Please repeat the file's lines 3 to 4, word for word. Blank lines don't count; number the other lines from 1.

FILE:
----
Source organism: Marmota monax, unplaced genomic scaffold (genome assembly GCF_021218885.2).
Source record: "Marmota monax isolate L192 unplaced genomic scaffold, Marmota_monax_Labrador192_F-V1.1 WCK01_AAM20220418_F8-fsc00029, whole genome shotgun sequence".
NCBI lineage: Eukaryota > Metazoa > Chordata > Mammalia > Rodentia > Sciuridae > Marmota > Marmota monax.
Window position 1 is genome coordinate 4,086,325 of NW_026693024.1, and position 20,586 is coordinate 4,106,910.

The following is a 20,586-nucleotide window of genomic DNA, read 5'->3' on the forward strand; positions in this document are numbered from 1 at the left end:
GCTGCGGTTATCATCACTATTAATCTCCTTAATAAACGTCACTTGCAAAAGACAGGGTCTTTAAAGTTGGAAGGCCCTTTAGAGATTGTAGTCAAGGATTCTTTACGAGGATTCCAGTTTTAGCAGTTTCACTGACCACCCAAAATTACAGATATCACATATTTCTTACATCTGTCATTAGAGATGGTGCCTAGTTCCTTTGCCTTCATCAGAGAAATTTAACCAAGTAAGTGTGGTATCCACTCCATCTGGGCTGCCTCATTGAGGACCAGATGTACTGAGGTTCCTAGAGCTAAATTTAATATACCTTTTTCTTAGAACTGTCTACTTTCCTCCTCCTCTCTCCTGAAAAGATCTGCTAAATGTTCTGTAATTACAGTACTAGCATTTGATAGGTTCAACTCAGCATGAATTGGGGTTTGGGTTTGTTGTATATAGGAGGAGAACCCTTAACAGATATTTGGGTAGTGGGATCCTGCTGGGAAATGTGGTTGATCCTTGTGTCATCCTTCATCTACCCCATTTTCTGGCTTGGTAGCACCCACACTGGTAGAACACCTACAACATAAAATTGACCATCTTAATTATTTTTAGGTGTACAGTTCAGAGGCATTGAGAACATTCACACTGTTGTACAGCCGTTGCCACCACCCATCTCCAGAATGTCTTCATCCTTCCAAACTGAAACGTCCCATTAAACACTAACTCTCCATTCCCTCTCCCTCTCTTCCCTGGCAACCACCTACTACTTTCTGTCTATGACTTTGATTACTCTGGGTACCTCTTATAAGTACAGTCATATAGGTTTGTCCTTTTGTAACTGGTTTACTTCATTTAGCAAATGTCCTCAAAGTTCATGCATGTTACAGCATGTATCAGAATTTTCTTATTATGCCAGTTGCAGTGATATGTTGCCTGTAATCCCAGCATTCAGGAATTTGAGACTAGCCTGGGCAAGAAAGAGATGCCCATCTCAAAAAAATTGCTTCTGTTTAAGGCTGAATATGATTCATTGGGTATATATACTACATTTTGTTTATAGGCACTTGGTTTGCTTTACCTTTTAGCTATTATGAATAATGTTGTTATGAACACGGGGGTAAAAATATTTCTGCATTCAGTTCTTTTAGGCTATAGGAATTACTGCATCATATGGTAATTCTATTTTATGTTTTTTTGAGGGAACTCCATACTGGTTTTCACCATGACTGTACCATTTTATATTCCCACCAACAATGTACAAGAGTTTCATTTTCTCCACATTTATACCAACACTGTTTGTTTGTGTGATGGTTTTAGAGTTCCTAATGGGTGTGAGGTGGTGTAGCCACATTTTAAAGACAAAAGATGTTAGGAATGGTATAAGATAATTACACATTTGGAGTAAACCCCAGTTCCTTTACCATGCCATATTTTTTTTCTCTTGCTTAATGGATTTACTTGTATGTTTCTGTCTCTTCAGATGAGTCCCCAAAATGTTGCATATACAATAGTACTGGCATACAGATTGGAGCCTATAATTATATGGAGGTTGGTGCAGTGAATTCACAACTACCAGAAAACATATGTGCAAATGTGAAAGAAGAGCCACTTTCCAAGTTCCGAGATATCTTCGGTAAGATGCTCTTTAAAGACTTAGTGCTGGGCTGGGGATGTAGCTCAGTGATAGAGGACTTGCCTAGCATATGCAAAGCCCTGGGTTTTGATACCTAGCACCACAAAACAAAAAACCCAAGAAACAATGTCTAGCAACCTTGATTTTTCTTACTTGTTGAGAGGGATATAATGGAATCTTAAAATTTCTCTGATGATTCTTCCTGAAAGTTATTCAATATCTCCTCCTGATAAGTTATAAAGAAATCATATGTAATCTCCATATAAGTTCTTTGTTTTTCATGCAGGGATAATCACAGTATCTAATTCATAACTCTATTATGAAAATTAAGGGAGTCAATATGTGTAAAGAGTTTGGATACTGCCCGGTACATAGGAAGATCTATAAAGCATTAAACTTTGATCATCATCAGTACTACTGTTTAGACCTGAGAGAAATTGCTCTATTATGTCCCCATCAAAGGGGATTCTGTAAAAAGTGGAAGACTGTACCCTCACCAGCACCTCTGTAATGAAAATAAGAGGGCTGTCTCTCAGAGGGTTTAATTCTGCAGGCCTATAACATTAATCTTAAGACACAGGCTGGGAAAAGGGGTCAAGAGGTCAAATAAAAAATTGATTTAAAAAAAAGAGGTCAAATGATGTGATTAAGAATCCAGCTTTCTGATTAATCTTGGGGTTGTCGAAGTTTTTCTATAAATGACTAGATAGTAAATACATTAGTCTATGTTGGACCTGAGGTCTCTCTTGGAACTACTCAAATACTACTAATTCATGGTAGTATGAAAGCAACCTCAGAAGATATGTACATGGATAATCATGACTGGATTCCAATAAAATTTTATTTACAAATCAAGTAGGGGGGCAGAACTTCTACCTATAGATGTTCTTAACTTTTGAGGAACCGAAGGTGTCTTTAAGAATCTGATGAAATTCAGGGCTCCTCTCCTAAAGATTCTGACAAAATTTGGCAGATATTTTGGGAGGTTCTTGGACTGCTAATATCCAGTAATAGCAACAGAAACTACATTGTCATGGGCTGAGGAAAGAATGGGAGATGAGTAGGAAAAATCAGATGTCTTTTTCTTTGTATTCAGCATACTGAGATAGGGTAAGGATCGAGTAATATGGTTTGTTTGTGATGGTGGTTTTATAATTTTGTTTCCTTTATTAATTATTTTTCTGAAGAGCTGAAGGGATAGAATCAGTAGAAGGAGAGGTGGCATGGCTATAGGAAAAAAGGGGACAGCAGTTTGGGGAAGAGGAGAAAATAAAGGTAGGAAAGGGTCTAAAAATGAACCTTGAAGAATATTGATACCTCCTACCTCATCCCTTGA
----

NCBI lineage: Eukaryota > Metazoa > Chordata > Mammalia > Rodentia > Sciuridae > Marmota > Marmota monax.
Window position 1 is genome coordinate 4,086,325 of NW_026693024.1, and position 20,586 is coordinate 4,106,910.